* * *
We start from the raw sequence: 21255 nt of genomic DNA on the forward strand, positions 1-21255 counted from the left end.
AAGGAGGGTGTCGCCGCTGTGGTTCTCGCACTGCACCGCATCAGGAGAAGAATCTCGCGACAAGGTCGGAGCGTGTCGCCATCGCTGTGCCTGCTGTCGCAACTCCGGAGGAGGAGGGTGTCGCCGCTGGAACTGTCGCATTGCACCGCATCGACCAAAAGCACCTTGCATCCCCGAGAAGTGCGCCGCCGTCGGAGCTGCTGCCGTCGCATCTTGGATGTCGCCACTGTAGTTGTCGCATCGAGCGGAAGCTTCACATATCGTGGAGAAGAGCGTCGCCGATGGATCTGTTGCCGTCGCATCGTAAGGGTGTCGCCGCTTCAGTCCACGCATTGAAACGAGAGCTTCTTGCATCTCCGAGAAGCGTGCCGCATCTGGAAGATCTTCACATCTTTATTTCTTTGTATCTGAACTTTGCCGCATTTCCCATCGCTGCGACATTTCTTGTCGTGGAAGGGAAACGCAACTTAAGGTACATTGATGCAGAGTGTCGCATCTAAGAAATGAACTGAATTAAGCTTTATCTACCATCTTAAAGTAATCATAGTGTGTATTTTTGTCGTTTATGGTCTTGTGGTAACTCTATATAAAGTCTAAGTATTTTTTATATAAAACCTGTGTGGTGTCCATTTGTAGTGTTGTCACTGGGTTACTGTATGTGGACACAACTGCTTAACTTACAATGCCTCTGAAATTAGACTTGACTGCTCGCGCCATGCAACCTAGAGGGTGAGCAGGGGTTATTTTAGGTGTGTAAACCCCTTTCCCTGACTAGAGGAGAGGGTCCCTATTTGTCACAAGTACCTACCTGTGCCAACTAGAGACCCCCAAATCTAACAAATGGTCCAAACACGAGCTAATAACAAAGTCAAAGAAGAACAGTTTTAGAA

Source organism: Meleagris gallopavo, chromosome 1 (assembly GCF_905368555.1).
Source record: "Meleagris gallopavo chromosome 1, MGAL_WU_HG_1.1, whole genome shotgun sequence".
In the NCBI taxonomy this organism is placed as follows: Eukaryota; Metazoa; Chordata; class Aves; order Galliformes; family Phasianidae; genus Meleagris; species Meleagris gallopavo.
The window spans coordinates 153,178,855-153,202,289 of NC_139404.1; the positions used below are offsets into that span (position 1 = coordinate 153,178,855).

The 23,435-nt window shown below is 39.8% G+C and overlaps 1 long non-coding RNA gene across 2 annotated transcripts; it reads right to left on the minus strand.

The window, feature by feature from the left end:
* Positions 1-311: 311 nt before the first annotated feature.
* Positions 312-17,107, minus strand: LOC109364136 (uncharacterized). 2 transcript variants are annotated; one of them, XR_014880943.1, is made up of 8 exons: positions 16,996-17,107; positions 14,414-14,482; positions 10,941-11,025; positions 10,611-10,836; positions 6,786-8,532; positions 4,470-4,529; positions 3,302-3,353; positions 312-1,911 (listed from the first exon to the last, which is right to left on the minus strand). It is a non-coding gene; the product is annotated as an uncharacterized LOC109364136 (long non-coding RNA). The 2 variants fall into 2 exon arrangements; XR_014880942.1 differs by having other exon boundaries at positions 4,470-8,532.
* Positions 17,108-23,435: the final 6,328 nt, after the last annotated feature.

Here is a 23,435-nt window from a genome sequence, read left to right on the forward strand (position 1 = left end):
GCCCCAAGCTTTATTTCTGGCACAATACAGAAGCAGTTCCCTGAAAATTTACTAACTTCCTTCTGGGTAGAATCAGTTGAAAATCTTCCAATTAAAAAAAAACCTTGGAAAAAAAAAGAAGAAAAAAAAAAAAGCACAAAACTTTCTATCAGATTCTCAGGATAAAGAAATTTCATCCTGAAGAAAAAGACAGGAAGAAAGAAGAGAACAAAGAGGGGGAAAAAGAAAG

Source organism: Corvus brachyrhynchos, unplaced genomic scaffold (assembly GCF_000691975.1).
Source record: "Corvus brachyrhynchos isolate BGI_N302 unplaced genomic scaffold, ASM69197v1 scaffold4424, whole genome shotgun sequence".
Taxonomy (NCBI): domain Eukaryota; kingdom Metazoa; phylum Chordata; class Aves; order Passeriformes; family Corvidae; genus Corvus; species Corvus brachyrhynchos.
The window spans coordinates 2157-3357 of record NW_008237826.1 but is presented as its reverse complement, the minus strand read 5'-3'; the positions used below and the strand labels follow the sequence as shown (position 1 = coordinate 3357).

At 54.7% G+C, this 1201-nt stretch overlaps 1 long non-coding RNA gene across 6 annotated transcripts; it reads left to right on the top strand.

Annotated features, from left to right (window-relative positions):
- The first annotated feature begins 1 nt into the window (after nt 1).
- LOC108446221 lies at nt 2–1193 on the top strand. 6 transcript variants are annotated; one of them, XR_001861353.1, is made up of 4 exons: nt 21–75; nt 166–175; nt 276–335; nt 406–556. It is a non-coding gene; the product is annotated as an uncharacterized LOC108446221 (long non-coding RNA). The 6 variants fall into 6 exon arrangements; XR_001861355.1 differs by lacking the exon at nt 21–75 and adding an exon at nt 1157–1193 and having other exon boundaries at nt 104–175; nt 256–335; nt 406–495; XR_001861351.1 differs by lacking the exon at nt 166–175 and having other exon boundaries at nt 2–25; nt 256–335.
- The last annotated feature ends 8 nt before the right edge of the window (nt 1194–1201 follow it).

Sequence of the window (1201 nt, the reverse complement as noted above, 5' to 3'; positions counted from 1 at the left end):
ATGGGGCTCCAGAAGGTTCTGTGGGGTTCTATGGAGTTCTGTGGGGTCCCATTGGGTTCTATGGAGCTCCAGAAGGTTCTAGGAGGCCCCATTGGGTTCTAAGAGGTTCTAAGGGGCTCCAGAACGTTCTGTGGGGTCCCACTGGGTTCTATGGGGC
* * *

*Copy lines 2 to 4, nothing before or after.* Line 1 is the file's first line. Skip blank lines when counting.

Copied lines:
AAGGAGGGTGTCGCCGCTGTGGTTCTCGCACTGCACCGCATCAGGAGAAGAATCTCGCGACAAGGTCGGAGCGTGTCGCCATCGCTGTGCCTGCTGTCGCAACTCCGGAGGAGGAGGGTGTCGCCGCTGGAACTGTCGCATTGCACCGCATCGACCAAAAGCACCTTGCATCCCCGAGAAGTGCGCCGCCGTCGGAGCTGCTGCCGTCGCATCTTGGATGTCGCCACTGTAGTTGTCGCATCGAGCGGAAGCTTCACATATCGTGGAGAAGAGCGTCGCCGATGGATCTGTTGCCGTCGCATCGTAAGGGTGTCGCCGCTTCAGTCCACGCATTGAAACGAGAGCTTCTTGCATCTCCGAGAAGCGTGCCGCATCTGGAAGATCTTCACATCTTTATTTCTTTGTATCTGAACTTTGCCGCATTTCCCATCGCTGCGACATTTCTTGTCGTGGAAGGGAAACGCAACTTAAGGTACATTGATGCAGAGTGTCGCATCTAAGAAATGAACTGAATTAAGCTTTATCTACCATCTTAAAGTAATCATAGTGTGTATTTTTGTCGTTTATGGTCTTGTGGTAACTCTATATAAAGTCTAAGTATTTTTTATATAAAACCTGTGTGGTGTCCATTTGTAGTGTTGTCACTGGGTTACTGTATGTGGACACAACTGCTTAACTTACAATGCCTCTGAAATTAGACTTGACTGCTCGCGCCATGCAACCTAGAGGGTGAGCAGGGGTTATTTTAGGTGTGTAAACCCCTTTCCCTGACTAGAGGAGAGGGTCCCTATTTGTCACAAGTACCTACCTGTGCCAACTAGAGACCCCCAAATCTAACAAATGGTCCAAACACGAGCTAATAACAAAGTCAAAGAAGAACAGTTTTAGAA

Source organism: Meleagris gallopavo, chromosome 1 (assembly GCF_905368555.1).
Source record: "Meleagris gallopavo chromosome 1, MGAL_WU_HG_1.1, whole genome shotgun sequence".